20. Book Darts

These book darts not only mark your page, but the exact line where you left off. Better still, this adorable tin is from Anne Bogel of What Should I Read Next podcast fame. If your creative friend hasn’t yet discovered this beloved literary podcast, your gift will be a double-whammy: book darts AND a new favorite weekly listen.

The Writerly Play Cafe

Creative works are meant to be shared, but that reality doesn’t make sharing any less daring. These final five gifts acknowledge courage and encourage collaboration.

21. Butterbeer Tea

Aside from YUM, this tea will chase away any muggle doldrums and is sure to spark creative conversations.

22. What Would You Do Table Topics

Would You Rather is one of my favorite storytelling games. This deck of cards will spark thousands of What-If conversations, and help creatives warm up for a collaboration session, or even find that next not-to-be-ignored idea.

23. Courage Starts with Showing Up Poster

 Simple words, but true. Brene Brown’s words will look beautiful in a frame hanging over a desk, and will be a helpful reminder that showing up in the arena is worthwhile.

14. Courage, dear heart Mug

 A set of two of these mugs will remind your friend and their critique partner that feedback requires vulnerability on both sides.

15. Feedback Printables

Yes, these printables are free, but that doesn’t make them any less valuable. Download the set, print a few copies, and tuck them in a colorful folder. Your friend will be delighted with their new set of tools for giving and receiving feedback at the beginning, middle and end of the creative process.

OR, give the gift of creative momentum!

It’s no fun to feel as though you’re rowing while dragging a thousand pound anchor behind you while developing a novel. Writerly Play Lab: Design a Novel is a course that sparks both joy and depth in your creative process.

Writerly Play Activity Collection: Questions Can Give You More Creative Answers

Writerly Play Activity Collection: Questions Can Give You More Creative Answers

Why ask better questions?

Better questions can give you more creative answers.

It’s easy to rush straight past a question and snatch the first answer we can find. Questions create tension. What will we discover? Will we have to make a choice? If so, will we make the right one? Answers provide relief. However, when we ask the wrong questions, we end up with the wrong answers. Asking better questions is an art, and one of the primary tools artists can use to improve their craft.

The art of asking questions is one of the cornerstone skills developed in the Writerly Play Attic.

The Writerly Play Attic, like the other Writerly Play rooms, is designed to help creatives separate their thinking into distinct steps. By knowing the purpose of a thinking task, we can utilize activities toward stronger results.

Here is a collection of Writerly Play activities, designed to help you craft strong questions.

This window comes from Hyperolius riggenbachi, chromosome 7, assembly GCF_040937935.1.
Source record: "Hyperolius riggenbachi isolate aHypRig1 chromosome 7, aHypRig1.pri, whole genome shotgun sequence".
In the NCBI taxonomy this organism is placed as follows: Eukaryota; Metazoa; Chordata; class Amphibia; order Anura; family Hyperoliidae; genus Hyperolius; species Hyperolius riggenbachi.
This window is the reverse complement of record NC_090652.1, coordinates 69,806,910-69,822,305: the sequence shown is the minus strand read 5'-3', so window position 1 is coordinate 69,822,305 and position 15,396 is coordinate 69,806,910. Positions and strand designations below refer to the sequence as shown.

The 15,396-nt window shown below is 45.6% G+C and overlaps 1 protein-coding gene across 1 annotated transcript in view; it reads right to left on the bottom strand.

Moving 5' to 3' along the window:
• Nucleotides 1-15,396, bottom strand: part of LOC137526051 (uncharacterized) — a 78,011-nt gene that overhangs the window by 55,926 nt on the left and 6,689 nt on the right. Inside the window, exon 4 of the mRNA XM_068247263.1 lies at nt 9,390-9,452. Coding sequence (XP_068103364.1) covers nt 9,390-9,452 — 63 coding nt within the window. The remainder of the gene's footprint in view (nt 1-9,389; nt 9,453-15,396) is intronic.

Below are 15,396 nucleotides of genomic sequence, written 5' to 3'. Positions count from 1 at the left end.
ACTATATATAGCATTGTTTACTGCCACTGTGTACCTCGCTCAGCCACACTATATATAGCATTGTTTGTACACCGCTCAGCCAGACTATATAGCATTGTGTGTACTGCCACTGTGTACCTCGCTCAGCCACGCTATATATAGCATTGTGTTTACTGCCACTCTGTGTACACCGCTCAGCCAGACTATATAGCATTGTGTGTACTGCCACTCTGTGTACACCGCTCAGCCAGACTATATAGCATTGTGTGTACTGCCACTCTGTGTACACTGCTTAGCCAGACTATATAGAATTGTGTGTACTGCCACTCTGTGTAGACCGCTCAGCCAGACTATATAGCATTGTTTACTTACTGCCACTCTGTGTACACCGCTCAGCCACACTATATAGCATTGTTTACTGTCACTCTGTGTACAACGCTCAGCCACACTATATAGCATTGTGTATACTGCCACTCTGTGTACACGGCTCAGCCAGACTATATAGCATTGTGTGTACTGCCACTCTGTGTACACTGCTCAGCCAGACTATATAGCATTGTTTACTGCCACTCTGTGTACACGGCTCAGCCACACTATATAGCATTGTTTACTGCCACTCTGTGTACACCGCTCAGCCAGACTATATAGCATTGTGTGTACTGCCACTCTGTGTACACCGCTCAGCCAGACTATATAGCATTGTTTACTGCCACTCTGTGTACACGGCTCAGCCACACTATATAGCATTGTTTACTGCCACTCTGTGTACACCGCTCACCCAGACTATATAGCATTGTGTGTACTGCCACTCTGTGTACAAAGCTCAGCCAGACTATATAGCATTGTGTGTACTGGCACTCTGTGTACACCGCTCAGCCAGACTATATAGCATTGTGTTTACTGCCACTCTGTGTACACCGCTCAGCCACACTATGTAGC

Remember: better questions can give you more creative answers. Choose the activity that best fits your creativity style. Not sure what your style is? Take the quick quiz and find out.

ACTIVITIES

Question Starters

FOR ARCHITECTS

Explore your connection with your idea with a series of question starters.

Try This

What If ... ? Game

FOR INVENTORS

Use this classic question to explore the possibilities in your idea.

Try This

Importance Interview

FOR COLLABORATORS

Explore what’s important to you in your idea by digging deep with a friend.

Try This

The Question Bullseye

FOR SPECIAL AGENTS

Clarify your project by exploring what’s central in the idea for you.

Try This

How To Start A Book Club This Fall

Have you been thinking about how to start a book club? Book clubs are an excellent way to have meaningful conversations with friends. No matter your age, you can start a club with fellow readers, and the fall is a perfect time to start! Whether you will be the club’s facilitator, or just the ringleader for friends, here are some tidbits I’ve learned while participating in and facilitating book groups.

How to Start a Book Club:

1. Keep the group small. Six to eight is plenty and allows everyone the chance to speak and be heard.

2. Agree on a structure for each meeting. In the clubs I facilitate, I email a list of questions ahead of time. The questions give our conversation structure and make it so readers who like time to reflect have the time they need. We start with a general book review from each reader, and then discuss the questions. In many of my groups, each reader brings one extra fun question. To wrap up our meetings, we each give the book a star rating (from 1-5), and choose our next book.

3. Use discussion guides as a resource. Most books have discussion guides online that will provide a starting place for your questions. If you’re looking for discussion guides for From Sadie’s Sketchbook, those are here.

4. Use the Scholastic Book Wizard. If you’re looking for a book that will fit a certain level of reader, or just want more information on a book, you might find this tool particularly helpful. The Scholastic Book Wizard helps identify reading level and interest level for most books. A couple other tools I love are Commonsense Media, the Our Story app from We Need Diverse Books, and the What Should I Read Next? podcast. 

5. Ask for book recommendations in advance. I like to ask for recommendations from group members by email, but you could also have a jar for readers to drop ideas into. It’s nice to have looked into the books a bit before putting them up for a group vote. The other option is to have members “pitch” a book to the club, explaining why they think it’s a good match for the group.

6. Tap into authors as resources. Most authors are happy to answer questions from the group via email or even by Skype. It never hurts to ask!

7. Keep things fresh and varied. It’s easy for a group to fall into a genre pattern or for meetings to start to become stale. Mix it up by asking the group to set the questions one time, choosing a very different kind of book, or gathering suggestions for fresh approaches from the group.

Book Recommendations?

What books have made for excellent discussion for your book clubs? Tag me on Facebook, Twitter or Instagram and let me know the titles and why you loved them as book club picks.